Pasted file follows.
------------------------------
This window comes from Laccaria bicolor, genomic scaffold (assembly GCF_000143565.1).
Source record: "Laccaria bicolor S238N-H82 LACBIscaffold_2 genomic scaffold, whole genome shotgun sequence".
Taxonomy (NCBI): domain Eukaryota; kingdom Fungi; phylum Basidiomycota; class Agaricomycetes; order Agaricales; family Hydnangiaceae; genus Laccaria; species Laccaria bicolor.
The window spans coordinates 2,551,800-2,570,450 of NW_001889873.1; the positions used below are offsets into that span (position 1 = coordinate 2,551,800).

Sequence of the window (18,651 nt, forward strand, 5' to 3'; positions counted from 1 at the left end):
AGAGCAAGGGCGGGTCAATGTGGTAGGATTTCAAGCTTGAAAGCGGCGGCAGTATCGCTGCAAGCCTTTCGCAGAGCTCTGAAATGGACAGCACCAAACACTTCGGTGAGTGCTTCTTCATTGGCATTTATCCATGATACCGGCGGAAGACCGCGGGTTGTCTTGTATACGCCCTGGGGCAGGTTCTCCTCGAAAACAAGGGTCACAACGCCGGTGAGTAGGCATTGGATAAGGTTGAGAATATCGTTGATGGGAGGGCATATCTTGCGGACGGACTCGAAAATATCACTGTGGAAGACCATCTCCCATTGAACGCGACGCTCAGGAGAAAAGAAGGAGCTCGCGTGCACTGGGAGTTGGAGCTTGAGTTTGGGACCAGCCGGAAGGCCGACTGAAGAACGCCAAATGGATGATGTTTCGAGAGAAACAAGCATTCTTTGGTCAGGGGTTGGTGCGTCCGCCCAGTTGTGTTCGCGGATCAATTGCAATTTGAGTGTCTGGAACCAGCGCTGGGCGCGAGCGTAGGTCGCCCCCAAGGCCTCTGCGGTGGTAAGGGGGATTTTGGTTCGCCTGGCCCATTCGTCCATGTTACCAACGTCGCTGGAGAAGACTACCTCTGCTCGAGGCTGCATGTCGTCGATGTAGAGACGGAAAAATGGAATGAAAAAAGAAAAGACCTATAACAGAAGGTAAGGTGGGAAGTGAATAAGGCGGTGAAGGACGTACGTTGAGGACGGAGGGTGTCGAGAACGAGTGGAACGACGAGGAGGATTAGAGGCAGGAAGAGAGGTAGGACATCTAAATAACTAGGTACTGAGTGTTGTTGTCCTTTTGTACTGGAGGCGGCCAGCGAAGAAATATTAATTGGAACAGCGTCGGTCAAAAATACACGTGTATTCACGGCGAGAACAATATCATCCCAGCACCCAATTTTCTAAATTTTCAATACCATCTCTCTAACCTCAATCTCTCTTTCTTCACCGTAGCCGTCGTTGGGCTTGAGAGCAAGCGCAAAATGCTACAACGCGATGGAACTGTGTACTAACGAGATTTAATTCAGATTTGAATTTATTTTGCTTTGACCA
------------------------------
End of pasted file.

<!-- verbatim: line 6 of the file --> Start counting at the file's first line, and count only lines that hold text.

AGAGCAAGGGCGGGTCAATGTGGTAGGATTTCAAGCTTGAAAGCGGCGGCAGTATCGCTGCAAGCCTTTCGCAGAGCTCTGAAATGGACAGCACCAAACACTTCGGTGAGTGCTTCTTCATTGGCATTTATCCATGATACCGGCGGAAGACCGCGGGTTGTCTTGTATACGCCCTGGGGCAGGTTCTCCTCGAAAACAAGGGTCACAACGCCGGTGAGTAGGCATTGGATAAGGTTGAGAATATCGTTGATGGGAGGGCATATCTTGCGGACGGACTCGAAAATATCACTGTGGAAGACCATCTCCCATTGAACGCGACGCTCAGGAGAAAAGAAGGAGCTCGCGTGCACTGGGAGTTGGAGCTTGAGTTTGGGACCAGCCGGAAGGCCGACTGAAGAACGCCAAATGGATGATGTTTCGAGAGAAACAAGCATTCTTTGGTCAGGGGTTGGTGCGTCCGCCCAGTTGTGTTCGCGGATCAATTGCAATTTGAGTGTCTGGAACCAGCGCTGGGCGCGAGCGTAGGTCGCCCCCAAGGCCTCTGCGGTGGTAAGGGGGATTTTGGTTCGCCTGGCCCATTCGTCCATGTTACCAACGTCGCTGGAGAAGACTACCTCTGCTCGAGGCTGCATGTCGTCGATGTAGAGACGGAAAAATGGAATGAAAAAAGAAAAGACCTATAACAGAAGGTAAGGTGGGAAGTGAATAAGGCGGTGAAGGACGTACGTTGAGGACGGAGGGTGTCGAGAACGAGTGGAACGACGAGGAGGATTAGAGGCAGGAAGAGAGGTAGGACATCTAAATAACTAGGTACTGAGTGTTGTTGTCCTTTTGTACTGGAGGCGGCCAGCGAAGAAATATTAATTGGAACAGCGTCGGTCAAAAATACACGTGTATTCACGGCGAGAACAATATCATCCCAGCACCCAATTTTCTAAATTTTCAATACCATCTCTCTAACCTCAATCTCTCTTTCTTCACCGTAGCCGTCGTTGGGCTTGAGAGCAAGCGCAAAATGCTACAACGCGATGGAACTGTGTACTAACGAGATTTAATTCAGATTTGAATTTATTTTGCTTTGACCA